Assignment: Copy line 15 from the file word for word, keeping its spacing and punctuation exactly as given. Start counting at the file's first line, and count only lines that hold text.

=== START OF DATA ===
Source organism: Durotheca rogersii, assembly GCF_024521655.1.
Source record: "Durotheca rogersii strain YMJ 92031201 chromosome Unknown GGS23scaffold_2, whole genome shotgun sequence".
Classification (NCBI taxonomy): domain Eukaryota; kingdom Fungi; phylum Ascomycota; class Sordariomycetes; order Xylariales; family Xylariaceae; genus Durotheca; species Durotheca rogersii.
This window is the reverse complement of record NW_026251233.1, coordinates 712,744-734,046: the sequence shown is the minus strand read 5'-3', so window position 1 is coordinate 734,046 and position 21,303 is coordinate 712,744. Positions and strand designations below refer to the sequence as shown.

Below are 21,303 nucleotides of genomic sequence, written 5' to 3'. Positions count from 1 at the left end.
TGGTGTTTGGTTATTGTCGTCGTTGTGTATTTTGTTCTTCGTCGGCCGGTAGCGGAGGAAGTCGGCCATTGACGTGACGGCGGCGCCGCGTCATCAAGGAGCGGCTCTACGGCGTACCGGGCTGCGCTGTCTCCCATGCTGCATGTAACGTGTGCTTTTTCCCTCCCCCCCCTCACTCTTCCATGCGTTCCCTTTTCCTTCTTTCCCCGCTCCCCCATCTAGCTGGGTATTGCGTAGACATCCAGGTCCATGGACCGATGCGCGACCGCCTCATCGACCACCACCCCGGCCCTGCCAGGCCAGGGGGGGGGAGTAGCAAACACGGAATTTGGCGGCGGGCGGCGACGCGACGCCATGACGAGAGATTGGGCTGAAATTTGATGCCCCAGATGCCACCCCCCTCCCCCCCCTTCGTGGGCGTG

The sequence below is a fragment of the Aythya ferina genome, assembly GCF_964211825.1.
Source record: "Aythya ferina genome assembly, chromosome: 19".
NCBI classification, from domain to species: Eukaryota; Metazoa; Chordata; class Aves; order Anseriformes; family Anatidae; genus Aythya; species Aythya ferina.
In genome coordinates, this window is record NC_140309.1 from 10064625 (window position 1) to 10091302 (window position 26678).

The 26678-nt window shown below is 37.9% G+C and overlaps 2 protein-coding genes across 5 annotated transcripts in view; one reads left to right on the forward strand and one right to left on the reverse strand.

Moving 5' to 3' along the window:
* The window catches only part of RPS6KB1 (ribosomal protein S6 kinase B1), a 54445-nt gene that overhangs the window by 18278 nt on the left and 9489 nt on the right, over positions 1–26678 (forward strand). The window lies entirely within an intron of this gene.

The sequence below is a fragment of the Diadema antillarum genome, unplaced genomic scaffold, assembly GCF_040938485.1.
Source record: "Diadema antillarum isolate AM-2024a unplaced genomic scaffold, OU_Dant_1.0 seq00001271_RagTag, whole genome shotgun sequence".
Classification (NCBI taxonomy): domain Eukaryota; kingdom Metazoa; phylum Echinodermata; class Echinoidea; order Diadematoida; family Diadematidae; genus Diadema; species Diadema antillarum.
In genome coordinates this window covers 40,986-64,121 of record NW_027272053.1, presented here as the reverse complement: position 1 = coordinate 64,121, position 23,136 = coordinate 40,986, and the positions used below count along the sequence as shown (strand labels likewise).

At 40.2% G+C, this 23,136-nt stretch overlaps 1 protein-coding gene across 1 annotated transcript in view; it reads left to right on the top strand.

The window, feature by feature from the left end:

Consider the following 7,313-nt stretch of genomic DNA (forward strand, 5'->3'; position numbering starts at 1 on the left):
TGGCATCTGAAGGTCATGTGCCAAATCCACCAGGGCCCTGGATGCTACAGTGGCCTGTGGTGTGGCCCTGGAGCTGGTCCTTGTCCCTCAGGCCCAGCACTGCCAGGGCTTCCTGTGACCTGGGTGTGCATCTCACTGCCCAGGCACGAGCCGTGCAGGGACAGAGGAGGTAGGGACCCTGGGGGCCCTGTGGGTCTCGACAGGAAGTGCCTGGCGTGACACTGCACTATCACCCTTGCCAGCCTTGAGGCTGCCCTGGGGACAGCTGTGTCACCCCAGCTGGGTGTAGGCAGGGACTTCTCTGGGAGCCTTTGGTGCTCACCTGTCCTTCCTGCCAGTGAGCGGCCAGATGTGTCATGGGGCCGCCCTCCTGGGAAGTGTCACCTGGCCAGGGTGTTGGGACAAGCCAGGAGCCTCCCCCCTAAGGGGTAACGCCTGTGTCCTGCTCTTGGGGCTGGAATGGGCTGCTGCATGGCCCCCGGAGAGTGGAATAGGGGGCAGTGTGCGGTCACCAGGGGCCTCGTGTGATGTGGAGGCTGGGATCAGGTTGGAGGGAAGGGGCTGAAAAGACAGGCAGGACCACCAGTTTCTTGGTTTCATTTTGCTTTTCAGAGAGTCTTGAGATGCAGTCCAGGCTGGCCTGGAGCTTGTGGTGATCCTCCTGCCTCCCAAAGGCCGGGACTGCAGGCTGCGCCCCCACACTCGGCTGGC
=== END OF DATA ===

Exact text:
Source record: "Diadema antillarum isolate AM-2024a unplaced genomic scaffold, OU_Dant_1.0 seq00001271_RagTag, whole genome shotgun sequence".